5.1 surround sound
5.1 surround sound ("five-point one") is the common name for surround sound audio systems. 5.1 is the most commonly used layout in home theatres. It uses five full bandwidth channels and one low-frequency effects channel (the "point one"). Dolby Digital, Dolby Pro Logic II, DTS, SDDS, and THX are all common 5.1 systems. 5.1 is also the standard surround sound audio component of digital broadcast and music.
All 5.1 systems use the same speaker channels and configuration, having a front left and right, a center channel, two surround channels (left and right) and the low-frequency effects channel designed for a subwoofer.
A prototype for five-channel surround sound, then dubbed "quintaphonic sound", was used in the 1975 film Tommy.
5.1 dates back to 1976, when Dolby Labs modified the track usage of the six analogue magnetic soundtracks on Todd-AO 70 mm film prints. The Dolby application of optical matrix encoding in 1976 (released on the film Logan's Run) did not use split surrounds, and thus was not 5.1. Dolby first used split surrounds with 70 mm film, notably in 1979 with Apocalypse Now. Instead of the five screen channels and one surround channel of the Todd-AO format, Dolby Stereo 70 mm Six Track provided three screen channels, two high-passed surround channels and a low-frequency surround channel monophonically blended with the two surround channels.
When digital sound was applied to 35 mm release prints, with Batman Returns in 1992, the 5.1 layout was adopted. The ability to provide 5.1 sound had been one of the key reasons for using 70 mm for prestige screenings. The provision of 5.1 digital sound on 35 mm significantly reduced the use of the very expensive 70 mm format. Digital sound and the 5.1 format were introduced in 1990, by Kodak and Optical Radiation Corporation, with releases of Days of Thunder and The Doors using the CDS (Cinema Digital Sound) format.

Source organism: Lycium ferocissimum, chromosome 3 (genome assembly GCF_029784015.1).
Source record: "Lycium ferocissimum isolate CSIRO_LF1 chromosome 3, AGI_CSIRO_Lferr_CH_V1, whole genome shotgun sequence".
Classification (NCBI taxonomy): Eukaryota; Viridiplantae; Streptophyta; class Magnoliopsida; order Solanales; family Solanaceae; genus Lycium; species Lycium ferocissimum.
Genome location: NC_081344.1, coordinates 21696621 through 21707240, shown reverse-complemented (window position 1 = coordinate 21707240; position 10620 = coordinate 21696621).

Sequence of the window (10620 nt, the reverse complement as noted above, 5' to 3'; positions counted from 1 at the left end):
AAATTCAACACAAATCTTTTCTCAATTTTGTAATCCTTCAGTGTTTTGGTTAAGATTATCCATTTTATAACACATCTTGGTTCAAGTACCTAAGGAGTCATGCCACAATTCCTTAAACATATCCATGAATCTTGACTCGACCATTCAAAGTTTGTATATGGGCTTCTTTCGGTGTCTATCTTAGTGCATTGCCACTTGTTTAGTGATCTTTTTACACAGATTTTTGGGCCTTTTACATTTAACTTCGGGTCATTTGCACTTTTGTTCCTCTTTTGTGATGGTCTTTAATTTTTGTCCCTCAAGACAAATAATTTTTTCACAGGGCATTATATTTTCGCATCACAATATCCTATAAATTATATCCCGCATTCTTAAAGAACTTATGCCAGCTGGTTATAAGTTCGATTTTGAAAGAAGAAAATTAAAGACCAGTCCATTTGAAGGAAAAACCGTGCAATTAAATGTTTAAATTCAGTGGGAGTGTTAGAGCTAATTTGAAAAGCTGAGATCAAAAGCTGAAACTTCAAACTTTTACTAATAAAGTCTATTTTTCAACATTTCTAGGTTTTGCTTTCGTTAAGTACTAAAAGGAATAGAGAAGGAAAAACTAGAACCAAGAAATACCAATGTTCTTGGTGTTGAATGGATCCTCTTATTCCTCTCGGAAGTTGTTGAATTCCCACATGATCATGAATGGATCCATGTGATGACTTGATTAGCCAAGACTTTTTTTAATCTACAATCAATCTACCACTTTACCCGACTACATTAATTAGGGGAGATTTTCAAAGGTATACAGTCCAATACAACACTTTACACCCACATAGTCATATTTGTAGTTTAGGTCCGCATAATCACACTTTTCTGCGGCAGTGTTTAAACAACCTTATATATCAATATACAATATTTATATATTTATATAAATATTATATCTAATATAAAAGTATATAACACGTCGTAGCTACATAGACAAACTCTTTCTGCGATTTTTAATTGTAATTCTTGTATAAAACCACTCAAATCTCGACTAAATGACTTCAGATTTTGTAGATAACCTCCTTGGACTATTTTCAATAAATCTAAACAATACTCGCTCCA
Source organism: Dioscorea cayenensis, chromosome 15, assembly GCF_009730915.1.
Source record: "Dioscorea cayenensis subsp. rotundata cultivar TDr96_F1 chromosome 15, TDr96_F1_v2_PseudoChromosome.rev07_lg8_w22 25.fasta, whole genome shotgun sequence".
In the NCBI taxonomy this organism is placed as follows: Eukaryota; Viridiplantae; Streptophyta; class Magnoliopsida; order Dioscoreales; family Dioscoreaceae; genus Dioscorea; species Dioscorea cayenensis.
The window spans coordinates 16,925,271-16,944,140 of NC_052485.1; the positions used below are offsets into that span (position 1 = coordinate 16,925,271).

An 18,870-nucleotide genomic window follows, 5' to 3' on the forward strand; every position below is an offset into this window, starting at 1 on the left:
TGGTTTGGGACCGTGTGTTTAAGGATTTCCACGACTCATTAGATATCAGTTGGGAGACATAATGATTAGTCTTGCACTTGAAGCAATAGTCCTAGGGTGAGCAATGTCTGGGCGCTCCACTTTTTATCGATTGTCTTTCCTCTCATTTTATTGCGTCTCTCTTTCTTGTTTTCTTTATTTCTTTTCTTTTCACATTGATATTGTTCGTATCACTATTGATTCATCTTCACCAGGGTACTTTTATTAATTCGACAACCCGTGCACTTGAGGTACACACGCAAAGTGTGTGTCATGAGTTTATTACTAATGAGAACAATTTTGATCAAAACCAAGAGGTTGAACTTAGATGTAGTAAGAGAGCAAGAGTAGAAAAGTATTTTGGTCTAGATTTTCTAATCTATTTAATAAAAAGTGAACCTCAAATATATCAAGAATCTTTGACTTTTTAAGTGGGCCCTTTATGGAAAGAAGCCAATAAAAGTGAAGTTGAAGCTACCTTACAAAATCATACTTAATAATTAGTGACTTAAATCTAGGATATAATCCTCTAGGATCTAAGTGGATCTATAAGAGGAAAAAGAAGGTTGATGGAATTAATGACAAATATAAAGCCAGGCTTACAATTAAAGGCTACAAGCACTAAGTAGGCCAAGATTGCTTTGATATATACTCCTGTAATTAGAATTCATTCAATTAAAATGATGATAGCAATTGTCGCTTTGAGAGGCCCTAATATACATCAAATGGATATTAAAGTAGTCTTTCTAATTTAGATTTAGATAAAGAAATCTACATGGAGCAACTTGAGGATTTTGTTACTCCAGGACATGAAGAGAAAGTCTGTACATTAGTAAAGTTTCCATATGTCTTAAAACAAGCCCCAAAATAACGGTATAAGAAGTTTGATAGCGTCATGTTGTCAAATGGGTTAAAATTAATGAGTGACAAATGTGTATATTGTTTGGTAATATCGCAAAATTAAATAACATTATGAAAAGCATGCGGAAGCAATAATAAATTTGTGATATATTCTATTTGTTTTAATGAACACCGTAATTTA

5.1 digital surround, in the forms of Dolby Digital AC-3 and DTS, started appearing on several mid-1990s LaserDisc releases, among the earliest being Clear and Present Danger and Jurassic Park (the latter having both AC3 and DTS versions). Many DVD releases have Dolby Digital tracks up to 5.1 channels, due to the implementation of Dolby Digital in the development of the DVD format. In addition, some DVDs have DTS tracks, with most being 5.1 channel mixes (a few releases, however, have 6.1 “matrixed” or even discrete 6.1 tracks). Blu-ray and digital cinema both have eight-channel capability which can be used to provide either 5.1 or 7.1 surround sound. 7.1 is an extension of 5.1 that uses four surround zones: two at the sides and two at the back.
A system of digital 5.1 surround sound was also used in 1987 at the Parisian cabaret the Moulin Rouge, created by French engineer Dominique Bertrand. To achieve such a system in 1985, a dedicated mixing console had to be designed in cooperation with Solid State Logic, based on their 5000 series, and dedicated speakers in cooperation with APG. The console included ABCDEF channels: respectively, A left, B right, C centre, D left rear, E right rear, F bass. The same engineer had already developed a similar 3.1 system in 1973, for use at the official International Summit of Francophone States in Dakar.
The order of channels in a 5.1 file is different across file formats. The order in WAV files is (not complete) Front Left, Front Right, Center, Low-frequency effects, Surround Left, Surround Right.
In music, the main goal of 5.1 surround sound is a proper localization and equability of all acoustic sources for a center-positioned audience. Therefore, ideally five matched speakers should be used.
For playback of 5.1 music, the International Telecommunication Union (ITU) recommends the following configuration (ITU-R BS 775):
- five speakers of the same size for front, center and surround
- identical distance from the listeners for all five speakers
- angle adjustment regarding viewing direction of audience: center 0°, front ±22.5° for movies ±30° for music, surround ±110°
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